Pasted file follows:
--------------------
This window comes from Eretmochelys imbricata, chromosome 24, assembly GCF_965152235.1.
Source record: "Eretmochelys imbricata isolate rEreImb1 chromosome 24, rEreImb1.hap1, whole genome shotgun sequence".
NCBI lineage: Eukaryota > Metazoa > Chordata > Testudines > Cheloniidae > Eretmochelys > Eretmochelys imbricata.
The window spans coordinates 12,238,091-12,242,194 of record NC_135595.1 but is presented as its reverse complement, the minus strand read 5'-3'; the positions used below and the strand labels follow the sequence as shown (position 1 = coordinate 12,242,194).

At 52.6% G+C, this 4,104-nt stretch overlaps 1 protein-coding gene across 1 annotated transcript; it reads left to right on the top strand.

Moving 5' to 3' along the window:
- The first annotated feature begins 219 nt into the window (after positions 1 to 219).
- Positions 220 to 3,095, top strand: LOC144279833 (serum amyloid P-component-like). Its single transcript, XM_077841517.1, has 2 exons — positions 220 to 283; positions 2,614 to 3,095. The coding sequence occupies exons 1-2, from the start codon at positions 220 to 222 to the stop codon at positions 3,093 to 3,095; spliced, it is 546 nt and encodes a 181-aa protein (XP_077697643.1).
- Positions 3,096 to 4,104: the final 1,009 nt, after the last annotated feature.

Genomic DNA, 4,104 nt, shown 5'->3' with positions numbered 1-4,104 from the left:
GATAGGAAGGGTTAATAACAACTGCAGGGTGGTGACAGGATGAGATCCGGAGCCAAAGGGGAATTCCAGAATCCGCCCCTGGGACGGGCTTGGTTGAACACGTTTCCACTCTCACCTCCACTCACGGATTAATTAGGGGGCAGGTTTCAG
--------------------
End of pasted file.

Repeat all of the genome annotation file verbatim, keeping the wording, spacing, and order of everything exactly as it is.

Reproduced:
This window comes from Eretmochelys imbricata, chromosome 24, assembly GCF_965152235.1.
Source record: "Eretmochelys imbricata isolate rEreImb1 chromosome 24, rEreImb1.hap1, whole genome shotgun sequence".
NCBI lineage: Eukaryota > Metazoa > Chordata > Testudines > Cheloniidae > Eretmochelys > Eretmochelys imbricata.
The window spans coordinates 12,238,091-12,242,194 of record NC_135595.1 but is presented as its reverse complement, the minus strand read 5'-3'; the positions used below and the strand labels follow the sequence as shown (position 1 = coordinate 12,242,194).

At 52.6% G+C, this 4,104-nt stretch overlaps 1 protein-coding gene across 1 annotated transcript; it reads left to right on the top strand.

Moving 5' to 3' along the window:
- The first annotated feature begins 219 nt into the window (after positions 1 to 219).
- Positions 220 to 3,095, top strand: LOC144279833 (serum amyloid P-component-like). Its single transcript, XM_077841517.1, has 2 exons — positions 220 to 283; positions 2,614 to 3,095. The coding sequence occupies exons 1-2, from the start codon at positions 220 to 222 to the stop codon at positions 3,093 to 3,095; spliced, it is 546 nt and encodes a 181-aa protein (XP_077697643.1).
- Positions 3,096 to 4,104: the final 1,009 nt, after the last annotated feature.

Genomic DNA, 4,104 nt, shown 5'->3' with positions numbered 1-4,104 from the left:
GATAGGAAGGGTTAATAACAACTGCAGGGTGGTGACAGGATGAGATCCGGAGCCAAAGGGGAATTCCAGAATCCGCCCCTGGGACGGGCTTGGTTGAACACGTTTCCACTCTCACCTCCACTCACGGATTAATTAGGGGGCAGGTTTCAG